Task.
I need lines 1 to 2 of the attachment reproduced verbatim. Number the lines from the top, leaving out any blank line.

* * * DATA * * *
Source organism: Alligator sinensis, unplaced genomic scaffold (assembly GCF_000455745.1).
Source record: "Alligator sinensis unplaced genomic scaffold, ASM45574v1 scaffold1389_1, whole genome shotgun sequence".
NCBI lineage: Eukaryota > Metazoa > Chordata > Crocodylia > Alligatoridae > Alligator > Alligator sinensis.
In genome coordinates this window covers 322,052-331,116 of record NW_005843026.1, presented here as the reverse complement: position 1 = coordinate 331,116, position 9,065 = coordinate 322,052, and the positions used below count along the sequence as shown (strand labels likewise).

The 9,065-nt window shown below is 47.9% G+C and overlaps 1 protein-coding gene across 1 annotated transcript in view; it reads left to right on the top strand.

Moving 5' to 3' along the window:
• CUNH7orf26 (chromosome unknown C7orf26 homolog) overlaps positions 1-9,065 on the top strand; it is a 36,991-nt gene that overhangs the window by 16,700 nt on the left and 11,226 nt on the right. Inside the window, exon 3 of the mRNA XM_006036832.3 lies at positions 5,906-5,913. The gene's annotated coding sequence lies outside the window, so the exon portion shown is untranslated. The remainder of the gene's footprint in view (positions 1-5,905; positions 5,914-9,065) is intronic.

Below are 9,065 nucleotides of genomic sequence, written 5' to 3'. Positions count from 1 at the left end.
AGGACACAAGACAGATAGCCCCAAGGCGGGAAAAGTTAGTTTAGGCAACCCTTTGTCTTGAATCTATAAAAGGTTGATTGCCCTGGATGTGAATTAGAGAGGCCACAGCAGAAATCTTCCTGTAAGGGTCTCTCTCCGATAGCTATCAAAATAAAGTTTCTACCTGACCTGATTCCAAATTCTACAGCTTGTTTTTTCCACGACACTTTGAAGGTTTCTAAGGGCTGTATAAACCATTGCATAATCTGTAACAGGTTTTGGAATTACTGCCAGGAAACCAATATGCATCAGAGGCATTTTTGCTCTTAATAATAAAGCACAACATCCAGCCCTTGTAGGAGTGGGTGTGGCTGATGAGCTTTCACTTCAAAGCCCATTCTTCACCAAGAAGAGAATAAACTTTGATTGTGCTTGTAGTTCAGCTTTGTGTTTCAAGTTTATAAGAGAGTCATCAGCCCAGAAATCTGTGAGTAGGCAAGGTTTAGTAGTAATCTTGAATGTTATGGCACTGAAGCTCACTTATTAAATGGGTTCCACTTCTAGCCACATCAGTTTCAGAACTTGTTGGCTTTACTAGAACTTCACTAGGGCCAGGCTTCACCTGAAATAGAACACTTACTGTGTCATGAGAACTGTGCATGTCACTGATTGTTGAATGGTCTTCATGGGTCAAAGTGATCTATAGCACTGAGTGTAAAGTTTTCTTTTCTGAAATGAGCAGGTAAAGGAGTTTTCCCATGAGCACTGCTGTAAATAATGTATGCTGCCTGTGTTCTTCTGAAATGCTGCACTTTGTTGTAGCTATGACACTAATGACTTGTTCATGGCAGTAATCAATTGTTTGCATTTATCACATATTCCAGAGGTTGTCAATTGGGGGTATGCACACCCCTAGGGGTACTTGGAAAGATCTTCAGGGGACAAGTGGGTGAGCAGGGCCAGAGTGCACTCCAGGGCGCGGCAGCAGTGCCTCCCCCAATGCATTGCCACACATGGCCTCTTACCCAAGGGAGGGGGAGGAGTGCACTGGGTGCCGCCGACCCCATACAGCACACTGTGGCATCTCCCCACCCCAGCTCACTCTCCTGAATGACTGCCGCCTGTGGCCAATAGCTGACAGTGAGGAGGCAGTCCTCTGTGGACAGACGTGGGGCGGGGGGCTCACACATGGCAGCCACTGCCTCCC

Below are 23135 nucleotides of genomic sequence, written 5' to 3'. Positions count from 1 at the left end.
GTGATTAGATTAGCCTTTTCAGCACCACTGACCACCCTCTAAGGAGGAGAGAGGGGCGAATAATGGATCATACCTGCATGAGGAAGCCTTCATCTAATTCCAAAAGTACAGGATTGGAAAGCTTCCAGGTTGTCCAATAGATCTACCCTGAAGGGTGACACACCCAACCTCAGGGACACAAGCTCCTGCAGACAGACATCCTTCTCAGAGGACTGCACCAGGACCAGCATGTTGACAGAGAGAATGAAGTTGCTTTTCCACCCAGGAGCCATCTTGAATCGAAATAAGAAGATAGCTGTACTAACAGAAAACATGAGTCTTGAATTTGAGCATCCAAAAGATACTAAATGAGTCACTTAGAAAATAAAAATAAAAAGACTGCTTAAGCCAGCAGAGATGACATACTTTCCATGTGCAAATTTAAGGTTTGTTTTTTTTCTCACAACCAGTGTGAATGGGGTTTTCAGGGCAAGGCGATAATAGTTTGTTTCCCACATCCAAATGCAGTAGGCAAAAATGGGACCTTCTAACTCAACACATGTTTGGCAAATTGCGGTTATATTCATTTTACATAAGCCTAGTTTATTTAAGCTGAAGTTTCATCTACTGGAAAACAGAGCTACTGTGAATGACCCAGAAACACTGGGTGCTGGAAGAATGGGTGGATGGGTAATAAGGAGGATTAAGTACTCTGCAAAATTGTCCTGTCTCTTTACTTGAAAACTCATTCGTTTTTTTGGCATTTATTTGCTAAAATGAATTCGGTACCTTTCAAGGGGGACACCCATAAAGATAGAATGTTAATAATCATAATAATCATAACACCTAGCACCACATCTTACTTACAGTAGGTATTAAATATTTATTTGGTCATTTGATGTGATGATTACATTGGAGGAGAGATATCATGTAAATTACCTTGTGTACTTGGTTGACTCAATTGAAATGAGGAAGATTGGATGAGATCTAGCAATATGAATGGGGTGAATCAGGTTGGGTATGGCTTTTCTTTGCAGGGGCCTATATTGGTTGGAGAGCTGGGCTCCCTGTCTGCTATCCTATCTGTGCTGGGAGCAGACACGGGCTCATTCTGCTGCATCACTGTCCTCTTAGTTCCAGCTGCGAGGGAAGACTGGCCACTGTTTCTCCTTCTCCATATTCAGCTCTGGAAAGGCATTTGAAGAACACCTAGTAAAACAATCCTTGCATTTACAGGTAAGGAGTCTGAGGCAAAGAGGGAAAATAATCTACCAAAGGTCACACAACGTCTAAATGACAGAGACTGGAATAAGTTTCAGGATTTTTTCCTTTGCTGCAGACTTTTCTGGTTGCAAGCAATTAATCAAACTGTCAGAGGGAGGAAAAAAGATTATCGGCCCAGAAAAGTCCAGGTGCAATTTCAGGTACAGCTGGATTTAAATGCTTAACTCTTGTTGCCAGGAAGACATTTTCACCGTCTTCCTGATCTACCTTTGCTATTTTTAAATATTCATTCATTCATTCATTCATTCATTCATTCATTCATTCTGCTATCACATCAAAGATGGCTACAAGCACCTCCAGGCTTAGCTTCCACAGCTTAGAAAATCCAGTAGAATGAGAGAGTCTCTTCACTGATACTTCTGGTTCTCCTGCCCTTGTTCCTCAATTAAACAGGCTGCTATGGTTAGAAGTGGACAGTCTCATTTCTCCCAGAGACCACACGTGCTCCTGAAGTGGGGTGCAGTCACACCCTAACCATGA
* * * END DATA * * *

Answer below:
Source organism: Alligator sinensis, unplaced genomic scaffold (assembly GCF_000455745.1).
Source record: "Alligator sinensis unplaced genomic scaffold, ASM45574v1 scaffold1389_1, whole genome shotgun sequence".